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Linda Cook

Linda Cook

The name of one of the best films you’ve never heard of will be on favorites lists at the end of the year.

“The Mustang,” helmed by Laure de Clermont-Tonnerre, is a character study, a tale of redemption and a prison movie.

"The Mustang"

"The Mustang"

The incredibly intense Matthias Schoenarts (“The Drop”) is Roman Coleman, an inmate who has served 12 years in a Nevada prison.

Roman has done a lot of time in solitary. When he is interviewed by the prison psychologist (Connie Britton, television’s “American Horror Story”), he almost refuses to speak to her. He ends up shoveling horse manure in the work program that involves inmates breaking mustangs, which then are sold at auction (this is a real program, incidentally).

Myles (a marvelous portrayal by Bruce Dern) is the coordinator of the program that often helps the convicts in many ways. Immediately, one horse that eventually is named Marcus takes an interest in Roman, and vice versa.

Myles gives Roman the opportunity to join the program, and disaster ensues. But Roman begins to learn that patience sometimes is the best way to approach horse training, and eventually – with some coaching from other inmates, including Henry (Jason Mitchell, “Straight Outta Compton”) – he begins settle down, along with the horse.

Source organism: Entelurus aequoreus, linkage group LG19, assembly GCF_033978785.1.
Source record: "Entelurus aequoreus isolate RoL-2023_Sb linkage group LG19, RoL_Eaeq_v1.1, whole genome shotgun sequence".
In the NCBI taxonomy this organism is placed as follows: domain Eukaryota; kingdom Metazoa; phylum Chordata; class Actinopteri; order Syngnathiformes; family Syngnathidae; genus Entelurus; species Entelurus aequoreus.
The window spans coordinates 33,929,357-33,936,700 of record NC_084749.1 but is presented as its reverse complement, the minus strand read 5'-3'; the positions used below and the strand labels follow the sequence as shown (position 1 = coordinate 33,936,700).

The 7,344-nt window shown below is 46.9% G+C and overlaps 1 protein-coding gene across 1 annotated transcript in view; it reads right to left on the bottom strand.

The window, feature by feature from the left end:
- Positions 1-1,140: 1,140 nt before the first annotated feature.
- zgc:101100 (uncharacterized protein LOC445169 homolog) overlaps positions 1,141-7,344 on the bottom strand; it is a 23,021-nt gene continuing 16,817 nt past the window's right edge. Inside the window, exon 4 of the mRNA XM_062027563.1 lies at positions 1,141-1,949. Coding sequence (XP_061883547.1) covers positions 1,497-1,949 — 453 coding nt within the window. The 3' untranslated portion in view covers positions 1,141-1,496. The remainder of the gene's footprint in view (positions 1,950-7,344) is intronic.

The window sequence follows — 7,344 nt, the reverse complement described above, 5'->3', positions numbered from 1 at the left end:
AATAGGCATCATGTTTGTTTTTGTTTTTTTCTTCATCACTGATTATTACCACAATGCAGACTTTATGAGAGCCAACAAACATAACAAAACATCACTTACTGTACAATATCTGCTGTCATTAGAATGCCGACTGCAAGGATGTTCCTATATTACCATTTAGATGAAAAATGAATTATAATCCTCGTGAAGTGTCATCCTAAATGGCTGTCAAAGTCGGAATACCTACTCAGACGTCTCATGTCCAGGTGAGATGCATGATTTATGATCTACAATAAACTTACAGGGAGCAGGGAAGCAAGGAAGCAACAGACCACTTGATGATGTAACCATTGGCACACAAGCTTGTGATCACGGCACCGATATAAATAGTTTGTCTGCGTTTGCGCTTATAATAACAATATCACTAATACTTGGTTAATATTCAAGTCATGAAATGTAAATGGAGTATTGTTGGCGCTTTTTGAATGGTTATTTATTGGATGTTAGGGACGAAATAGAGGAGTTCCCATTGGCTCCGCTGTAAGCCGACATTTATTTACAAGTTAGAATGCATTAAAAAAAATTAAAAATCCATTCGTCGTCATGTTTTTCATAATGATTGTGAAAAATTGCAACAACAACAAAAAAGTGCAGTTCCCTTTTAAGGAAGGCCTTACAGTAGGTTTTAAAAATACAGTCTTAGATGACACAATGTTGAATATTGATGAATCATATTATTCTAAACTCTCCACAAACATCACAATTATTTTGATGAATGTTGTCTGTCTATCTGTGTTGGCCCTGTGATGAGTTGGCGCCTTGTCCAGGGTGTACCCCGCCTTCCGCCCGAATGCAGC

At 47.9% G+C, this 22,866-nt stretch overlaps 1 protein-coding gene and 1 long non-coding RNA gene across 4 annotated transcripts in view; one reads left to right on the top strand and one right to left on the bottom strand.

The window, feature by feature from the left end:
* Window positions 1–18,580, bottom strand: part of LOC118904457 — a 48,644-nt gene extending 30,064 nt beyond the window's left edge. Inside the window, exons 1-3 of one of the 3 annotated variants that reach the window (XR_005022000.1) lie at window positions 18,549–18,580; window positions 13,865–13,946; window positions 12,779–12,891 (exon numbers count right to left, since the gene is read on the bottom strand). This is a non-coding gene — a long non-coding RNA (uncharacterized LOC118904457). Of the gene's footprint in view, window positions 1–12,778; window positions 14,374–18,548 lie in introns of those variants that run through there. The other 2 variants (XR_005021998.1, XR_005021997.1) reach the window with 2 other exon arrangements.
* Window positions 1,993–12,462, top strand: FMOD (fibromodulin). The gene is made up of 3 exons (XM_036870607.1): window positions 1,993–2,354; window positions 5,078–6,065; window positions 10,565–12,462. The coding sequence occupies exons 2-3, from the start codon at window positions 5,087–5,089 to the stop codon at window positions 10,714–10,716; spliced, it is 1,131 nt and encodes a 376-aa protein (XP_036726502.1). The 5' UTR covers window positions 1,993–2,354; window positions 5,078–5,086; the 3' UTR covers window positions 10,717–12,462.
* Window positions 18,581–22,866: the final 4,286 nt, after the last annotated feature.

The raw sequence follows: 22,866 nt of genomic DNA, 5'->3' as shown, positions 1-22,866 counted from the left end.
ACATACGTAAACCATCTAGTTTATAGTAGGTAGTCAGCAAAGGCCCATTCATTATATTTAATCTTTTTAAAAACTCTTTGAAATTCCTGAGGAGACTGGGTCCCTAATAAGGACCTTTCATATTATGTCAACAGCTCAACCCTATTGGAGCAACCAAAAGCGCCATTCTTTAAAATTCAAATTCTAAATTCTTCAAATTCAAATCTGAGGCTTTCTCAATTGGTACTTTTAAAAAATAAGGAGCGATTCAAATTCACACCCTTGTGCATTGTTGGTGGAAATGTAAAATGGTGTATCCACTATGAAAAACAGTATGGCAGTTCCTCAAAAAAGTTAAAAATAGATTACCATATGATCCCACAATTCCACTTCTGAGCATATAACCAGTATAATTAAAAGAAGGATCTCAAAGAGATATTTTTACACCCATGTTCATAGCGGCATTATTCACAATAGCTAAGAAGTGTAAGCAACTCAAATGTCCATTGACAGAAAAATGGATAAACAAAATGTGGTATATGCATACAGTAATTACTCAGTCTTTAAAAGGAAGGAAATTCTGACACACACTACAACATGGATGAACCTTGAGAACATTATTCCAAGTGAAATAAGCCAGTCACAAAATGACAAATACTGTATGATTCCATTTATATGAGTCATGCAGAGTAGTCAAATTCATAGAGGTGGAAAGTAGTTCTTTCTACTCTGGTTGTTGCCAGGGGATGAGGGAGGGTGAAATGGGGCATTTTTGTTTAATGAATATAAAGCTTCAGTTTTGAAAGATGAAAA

In addition to breaking the mustang, Roman also faces a challenge from his pregnant daughter, Martha (Gideon Adlon, “Blockers”) who says she wants to sell the family home.

The script by Clermont-Tonnerre along with Mona Fastvold and Brock Norman Brock, is superb in its realism about prison life and prison reform. In a revealing sequence, various prisoners talk about how long they contemplated their crime before they carried it out (just seconds).

The politics and danger of prison life are depicted convincingly, with manipulations and danger at every turn for Roman and other prisoners.

Schoenarts, always a great performer, is outstanding here. You can see his rage build in his every muscle, particularly when he refuses to speak. When the history about his crime is revealed, we become even better-acquainted with his tendency toward violence.

Dern, not surprisingly, is excellent as the grizzled program supervisor who doesn’t cut the participants any slack, yet recognizes them all as human beings and treats them with respect.

Watch for an inmate named Tom, beautifully played by Thomas Smittle, who served time in prison. Now a horse trainer, he really was part of the equine program depicted here.

There’s not a bad moment in this excellent movie. Every scene reveals aspects of an animal or human character. It’s only April, but it’s safe to say this is one of the best films of 2019.

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Film critic/reporter since 1985 at Quad-City Times. Society of Professional Journalists, Broadcast Film Critics Association and Alliance of Women Film Journalists member. Member of St. Mark Lutheran Church.